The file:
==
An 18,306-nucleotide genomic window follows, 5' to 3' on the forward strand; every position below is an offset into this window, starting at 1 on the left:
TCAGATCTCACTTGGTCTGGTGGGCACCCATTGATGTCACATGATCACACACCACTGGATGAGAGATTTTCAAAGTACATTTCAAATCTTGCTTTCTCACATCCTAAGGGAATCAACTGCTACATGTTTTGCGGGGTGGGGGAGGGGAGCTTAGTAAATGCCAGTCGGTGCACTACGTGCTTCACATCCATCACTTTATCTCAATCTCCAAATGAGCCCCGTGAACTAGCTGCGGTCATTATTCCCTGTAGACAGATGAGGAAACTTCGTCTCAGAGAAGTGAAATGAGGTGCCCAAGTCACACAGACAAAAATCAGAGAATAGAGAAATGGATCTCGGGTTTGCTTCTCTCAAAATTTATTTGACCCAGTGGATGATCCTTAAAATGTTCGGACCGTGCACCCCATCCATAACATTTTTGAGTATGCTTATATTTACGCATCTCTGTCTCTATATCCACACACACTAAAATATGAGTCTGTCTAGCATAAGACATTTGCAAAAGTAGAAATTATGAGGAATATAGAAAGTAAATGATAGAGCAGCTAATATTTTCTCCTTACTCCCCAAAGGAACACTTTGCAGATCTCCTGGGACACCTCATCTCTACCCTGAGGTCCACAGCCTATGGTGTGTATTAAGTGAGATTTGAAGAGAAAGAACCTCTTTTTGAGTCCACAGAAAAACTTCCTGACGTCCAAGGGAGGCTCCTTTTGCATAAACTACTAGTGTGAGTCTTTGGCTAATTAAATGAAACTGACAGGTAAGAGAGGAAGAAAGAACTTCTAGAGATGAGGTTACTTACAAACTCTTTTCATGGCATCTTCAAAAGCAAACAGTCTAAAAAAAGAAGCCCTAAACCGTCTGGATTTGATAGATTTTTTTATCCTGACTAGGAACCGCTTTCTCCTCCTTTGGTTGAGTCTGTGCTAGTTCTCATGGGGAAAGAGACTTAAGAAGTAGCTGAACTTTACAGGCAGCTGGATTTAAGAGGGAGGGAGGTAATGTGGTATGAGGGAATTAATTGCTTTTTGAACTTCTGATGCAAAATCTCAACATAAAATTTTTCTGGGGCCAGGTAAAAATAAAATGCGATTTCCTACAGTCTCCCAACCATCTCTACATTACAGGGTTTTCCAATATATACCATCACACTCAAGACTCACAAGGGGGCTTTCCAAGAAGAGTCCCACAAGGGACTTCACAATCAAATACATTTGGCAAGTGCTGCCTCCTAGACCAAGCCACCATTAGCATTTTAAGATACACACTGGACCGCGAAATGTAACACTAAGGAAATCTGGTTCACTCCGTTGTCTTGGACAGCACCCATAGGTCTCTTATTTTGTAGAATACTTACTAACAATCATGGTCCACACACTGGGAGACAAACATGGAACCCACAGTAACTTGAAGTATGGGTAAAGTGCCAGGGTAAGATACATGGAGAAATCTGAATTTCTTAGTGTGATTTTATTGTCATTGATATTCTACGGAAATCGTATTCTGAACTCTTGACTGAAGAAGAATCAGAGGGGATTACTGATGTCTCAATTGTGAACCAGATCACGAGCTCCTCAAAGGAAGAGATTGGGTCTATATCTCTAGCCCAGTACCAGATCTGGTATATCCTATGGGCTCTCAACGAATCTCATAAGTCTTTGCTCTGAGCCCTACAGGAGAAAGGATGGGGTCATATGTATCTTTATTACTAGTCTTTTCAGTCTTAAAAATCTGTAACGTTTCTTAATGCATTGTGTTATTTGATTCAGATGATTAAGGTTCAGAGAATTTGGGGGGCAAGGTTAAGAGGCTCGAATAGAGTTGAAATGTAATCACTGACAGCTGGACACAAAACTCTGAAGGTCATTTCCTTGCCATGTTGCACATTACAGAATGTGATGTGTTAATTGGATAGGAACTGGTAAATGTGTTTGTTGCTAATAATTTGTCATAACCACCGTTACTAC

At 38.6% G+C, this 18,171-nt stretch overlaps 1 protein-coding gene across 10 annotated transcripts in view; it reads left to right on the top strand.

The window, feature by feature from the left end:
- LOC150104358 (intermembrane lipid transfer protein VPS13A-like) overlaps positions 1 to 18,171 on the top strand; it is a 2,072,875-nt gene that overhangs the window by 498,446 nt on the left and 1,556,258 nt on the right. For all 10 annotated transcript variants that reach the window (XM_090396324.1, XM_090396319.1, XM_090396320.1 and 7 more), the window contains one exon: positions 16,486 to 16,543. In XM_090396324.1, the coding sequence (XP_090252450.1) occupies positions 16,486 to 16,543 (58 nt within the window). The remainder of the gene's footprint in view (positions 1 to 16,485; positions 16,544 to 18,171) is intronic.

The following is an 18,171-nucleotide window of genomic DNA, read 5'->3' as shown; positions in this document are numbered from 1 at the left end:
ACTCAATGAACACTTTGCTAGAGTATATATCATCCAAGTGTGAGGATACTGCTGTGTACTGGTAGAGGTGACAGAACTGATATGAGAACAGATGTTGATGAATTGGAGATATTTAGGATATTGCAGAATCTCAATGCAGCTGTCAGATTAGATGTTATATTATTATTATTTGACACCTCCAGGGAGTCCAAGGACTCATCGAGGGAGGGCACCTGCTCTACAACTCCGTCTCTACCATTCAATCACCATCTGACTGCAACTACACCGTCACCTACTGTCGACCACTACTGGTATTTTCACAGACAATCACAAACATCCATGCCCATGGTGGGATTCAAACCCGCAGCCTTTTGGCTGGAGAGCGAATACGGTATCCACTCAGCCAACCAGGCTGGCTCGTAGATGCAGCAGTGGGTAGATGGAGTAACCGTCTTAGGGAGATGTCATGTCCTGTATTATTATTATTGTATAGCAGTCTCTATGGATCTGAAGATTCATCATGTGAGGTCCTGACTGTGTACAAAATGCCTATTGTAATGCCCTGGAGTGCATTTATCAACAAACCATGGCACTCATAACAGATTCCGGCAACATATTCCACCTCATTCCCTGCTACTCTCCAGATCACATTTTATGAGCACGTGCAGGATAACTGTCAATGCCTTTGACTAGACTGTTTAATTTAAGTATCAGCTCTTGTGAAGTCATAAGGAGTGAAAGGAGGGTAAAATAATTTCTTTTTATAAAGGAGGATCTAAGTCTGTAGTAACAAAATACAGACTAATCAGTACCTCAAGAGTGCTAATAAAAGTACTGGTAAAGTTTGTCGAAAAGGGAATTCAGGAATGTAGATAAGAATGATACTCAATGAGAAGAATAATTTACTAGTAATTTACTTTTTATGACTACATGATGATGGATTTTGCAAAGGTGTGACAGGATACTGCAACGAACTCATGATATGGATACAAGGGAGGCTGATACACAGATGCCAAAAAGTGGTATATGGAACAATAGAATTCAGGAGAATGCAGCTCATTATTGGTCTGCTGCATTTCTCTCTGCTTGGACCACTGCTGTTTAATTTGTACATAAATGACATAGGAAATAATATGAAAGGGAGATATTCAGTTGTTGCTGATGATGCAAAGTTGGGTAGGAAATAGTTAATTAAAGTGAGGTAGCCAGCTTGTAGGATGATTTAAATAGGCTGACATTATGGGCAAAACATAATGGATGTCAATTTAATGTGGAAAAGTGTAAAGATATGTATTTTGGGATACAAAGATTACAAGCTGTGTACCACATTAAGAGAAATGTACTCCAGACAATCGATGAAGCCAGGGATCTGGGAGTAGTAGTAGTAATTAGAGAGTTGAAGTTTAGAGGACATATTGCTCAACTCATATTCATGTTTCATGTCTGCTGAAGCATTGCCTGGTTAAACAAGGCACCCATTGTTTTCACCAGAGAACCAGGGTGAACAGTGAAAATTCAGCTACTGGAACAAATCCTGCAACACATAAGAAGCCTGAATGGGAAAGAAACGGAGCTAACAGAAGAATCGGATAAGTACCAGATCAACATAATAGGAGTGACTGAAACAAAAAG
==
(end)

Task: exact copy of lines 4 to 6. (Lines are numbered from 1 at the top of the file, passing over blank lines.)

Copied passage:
The window, feature by feature from the left end:
- LOC150104358 (intermembrane lipid transfer protein VPS13A-like) overlaps positions 1 to 18,171 on the top strand; it is a 2,072,875-nt gene that overhangs the window by 498,446 nt on the left and 1,556,258 nt on the right. For all 10 annotated transcript variants that reach the window (XM_090396324.1, XM_090396319.1, XM_090396320.1 and 7 more), the window contains one exon: positions 16,486 to 16,543. In XM_090396324.1, the coding sequence (XP_090252450.1) occupies positions 16,486 to 16,543 (58 nt within the window). The remainder of the gene's footprint in view (positions 1 to 16,485; positions 16,544 to 18,171) is intronic.

The following is an 18,171-nucleotide window of genomic DNA, read 5'->3' as shown; positions in this document are numbered from 1 at the left end: